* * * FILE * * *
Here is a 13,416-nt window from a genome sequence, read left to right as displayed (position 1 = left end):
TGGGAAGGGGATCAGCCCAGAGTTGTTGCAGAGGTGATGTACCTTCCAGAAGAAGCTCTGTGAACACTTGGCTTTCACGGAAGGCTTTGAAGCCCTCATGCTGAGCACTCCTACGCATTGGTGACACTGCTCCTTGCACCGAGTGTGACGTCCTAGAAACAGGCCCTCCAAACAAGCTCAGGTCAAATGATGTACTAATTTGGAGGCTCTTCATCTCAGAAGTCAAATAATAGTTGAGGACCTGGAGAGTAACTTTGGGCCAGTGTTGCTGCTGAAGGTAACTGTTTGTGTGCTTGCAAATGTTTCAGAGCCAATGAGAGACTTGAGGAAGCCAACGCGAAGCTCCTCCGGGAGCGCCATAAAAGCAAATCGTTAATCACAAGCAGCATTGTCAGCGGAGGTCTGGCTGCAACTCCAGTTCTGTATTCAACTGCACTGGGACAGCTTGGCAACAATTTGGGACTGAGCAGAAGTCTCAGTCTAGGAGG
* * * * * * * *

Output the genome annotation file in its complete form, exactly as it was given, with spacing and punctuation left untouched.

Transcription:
Here is a 13,416-nt window from a genome sequence, read left to right as displayed (position 1 = left end):
TGGGAAGGGGATCAGCCCAGAGTTGTTGCAGAGGTGATGTACCTTCCAGAAGAAGCTCTGTGAACACTTGGCTTTCACGGAAGGCTTTGAAGCCCTCATGCTGAGCACTCCTACGCATTGGTGACACTGCTCCTTGCACCGAGTGTGACGTCCTAGAAACAGGCCCTCCAAACAAGCTCAGGTCAAATGATGTACTAATTTGGAGGCTCTTCATCTCAGAAGTCAAATAATAGTTGAGGACCTGGAGAGTAACTTTGGGCCAGTGTTGCTGCTGAAGGTAACTGTTTGTGTGCTTGCAAATGTTTCAGAGCCAATGAGAGACTTGAGGAAGCCAACGCGAAGCTCCTCCGGGAGCGCCATAAAAGCAAATCGTTAATCACAAGCAGCATTGTCAGCGGAGGTCTGGCTGCAACTCCAGTTCTGTATTCAACTGCACTGGGACAGCTTGGCAACAATTTGGGACTGAGCAGAAGTCTCAGTCTAGGAGG